• ObjectBox DB is a highly performant lightweight NoSQL database. It stores objects.
  • sqflite is a wrapper around SQLite, which is a relational database without direct support for Dart objects. 
  • Moor is a reactive persistence library for Flutter and Dart, built ontop of sqlite. 


What is the best Flutter Dart database?

This of course depends… Make up your own mind with the following comparison matrix as a starting point. Note: With very few options to choose from, the following overview is sometimes a bit comparing apples🍎 and pears🍐.


Data persistence Description Primary Model Location of data Language License Fun Fact
Firebase Realtime Database Mobile Backend as a Service (MBaaS) NoSQL Google Cloud Dart Proprietary acquired by Google in 2014
hive Light key-value DB for Flutter NoSQL local Dart Apache 2.0 Munich brew
ObjectBox High-performance Flutter DB NoSQL local, self-hosted server / cloud Dart Bindings are Apache 2.0 Munich-brew out-of-the-box data sync solution
sqflite SQLite plugin for Flutter relational local SQL SQLite is public domain, sqflite lib is MIT good old SQLite
Moor ORM for SQLite used on top of a relational DB local Dart SQLite is public domain, Moor lib is MIT Room spelled backwards


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Flutter Database performance benchmarks

As with any benchmark, you need to take a look at the details. We take benchmarking very serious and strive to get accurate results. Therefore, we also always open source the benchmarking code and encourage you to check it out. If you note anything that does not even out in your oppinion, do let us know. We have a long history of updating and improving our benchmarks continually and are happy to take any recommendations.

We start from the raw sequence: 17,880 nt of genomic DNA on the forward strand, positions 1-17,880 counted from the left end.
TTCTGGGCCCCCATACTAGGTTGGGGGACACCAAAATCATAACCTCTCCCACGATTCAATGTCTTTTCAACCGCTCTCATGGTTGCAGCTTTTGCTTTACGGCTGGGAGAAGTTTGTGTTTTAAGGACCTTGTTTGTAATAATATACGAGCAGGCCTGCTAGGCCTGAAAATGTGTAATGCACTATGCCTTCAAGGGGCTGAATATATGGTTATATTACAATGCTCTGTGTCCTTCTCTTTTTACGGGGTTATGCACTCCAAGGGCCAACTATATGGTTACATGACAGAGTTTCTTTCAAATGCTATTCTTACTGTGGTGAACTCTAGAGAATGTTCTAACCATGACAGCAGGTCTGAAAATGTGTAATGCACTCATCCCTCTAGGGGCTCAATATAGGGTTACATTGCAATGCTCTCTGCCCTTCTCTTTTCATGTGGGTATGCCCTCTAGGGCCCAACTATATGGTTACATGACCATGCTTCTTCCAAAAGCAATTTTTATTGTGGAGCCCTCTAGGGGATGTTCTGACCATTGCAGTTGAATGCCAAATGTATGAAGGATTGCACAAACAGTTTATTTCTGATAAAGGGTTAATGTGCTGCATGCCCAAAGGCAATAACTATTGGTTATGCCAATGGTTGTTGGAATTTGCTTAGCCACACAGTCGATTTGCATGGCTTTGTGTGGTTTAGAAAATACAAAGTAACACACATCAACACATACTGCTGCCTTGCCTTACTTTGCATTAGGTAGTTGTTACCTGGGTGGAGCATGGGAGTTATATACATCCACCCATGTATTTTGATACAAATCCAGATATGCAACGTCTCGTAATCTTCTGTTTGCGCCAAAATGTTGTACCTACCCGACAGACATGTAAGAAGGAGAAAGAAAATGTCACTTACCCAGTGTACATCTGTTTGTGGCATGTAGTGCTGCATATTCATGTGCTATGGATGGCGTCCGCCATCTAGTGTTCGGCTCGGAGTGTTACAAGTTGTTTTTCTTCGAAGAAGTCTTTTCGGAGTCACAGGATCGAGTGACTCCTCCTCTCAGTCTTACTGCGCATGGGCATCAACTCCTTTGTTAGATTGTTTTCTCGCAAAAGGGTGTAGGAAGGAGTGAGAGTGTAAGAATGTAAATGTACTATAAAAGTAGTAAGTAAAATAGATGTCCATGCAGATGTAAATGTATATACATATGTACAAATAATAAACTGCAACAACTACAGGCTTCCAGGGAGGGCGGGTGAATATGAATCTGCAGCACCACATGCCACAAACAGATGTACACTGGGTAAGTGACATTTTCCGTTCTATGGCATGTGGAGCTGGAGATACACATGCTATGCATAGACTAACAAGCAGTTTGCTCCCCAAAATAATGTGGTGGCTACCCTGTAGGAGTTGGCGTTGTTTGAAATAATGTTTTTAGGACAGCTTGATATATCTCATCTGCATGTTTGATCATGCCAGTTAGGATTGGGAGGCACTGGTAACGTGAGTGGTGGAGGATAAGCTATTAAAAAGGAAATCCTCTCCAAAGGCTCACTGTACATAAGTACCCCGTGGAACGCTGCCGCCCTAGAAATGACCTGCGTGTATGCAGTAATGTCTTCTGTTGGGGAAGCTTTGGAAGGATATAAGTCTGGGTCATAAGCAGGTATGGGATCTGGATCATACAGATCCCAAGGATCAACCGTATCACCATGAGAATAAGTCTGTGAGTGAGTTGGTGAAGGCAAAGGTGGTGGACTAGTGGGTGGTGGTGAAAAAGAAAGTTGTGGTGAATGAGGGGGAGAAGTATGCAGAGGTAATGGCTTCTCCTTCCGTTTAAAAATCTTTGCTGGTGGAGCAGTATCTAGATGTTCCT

Performance Benchmark Test Setup

We used an Android 10 device with a Kirin 980 CPU to run the benchmarks as a Flutter app. The app executed all operations (ops) in batches of 10.000 objects. Each batch formed a single transaction. We ran each test 50 times. The results you see in the diagram are averages across all runs. We set it up that way to ensure that neither the Virtual Machine warmup during the first run nor the garbage collections affect the overall result significantly. 

Flutter Databases CRUD Performance Results

Flutter Database Performance Benchmarks

Summary of the Flutter Dart DB Benchmarks

Hive and ObjectBox clearly outperform sqflite across all CRUD operations. The results show ObjectBox performing with up to 70 times the speedup for create and update operations. With regards to comparing Hive and ObjectBox, the results vary more. Hive can be faster at reading objects than ObjectBox. However, strictly speaking it’s not a fair comparison, because in Hive, the high read numbers result from Dart objects already cached in memory. If the objects are fetched using the async API from disk, the numbers drop by factor 1000.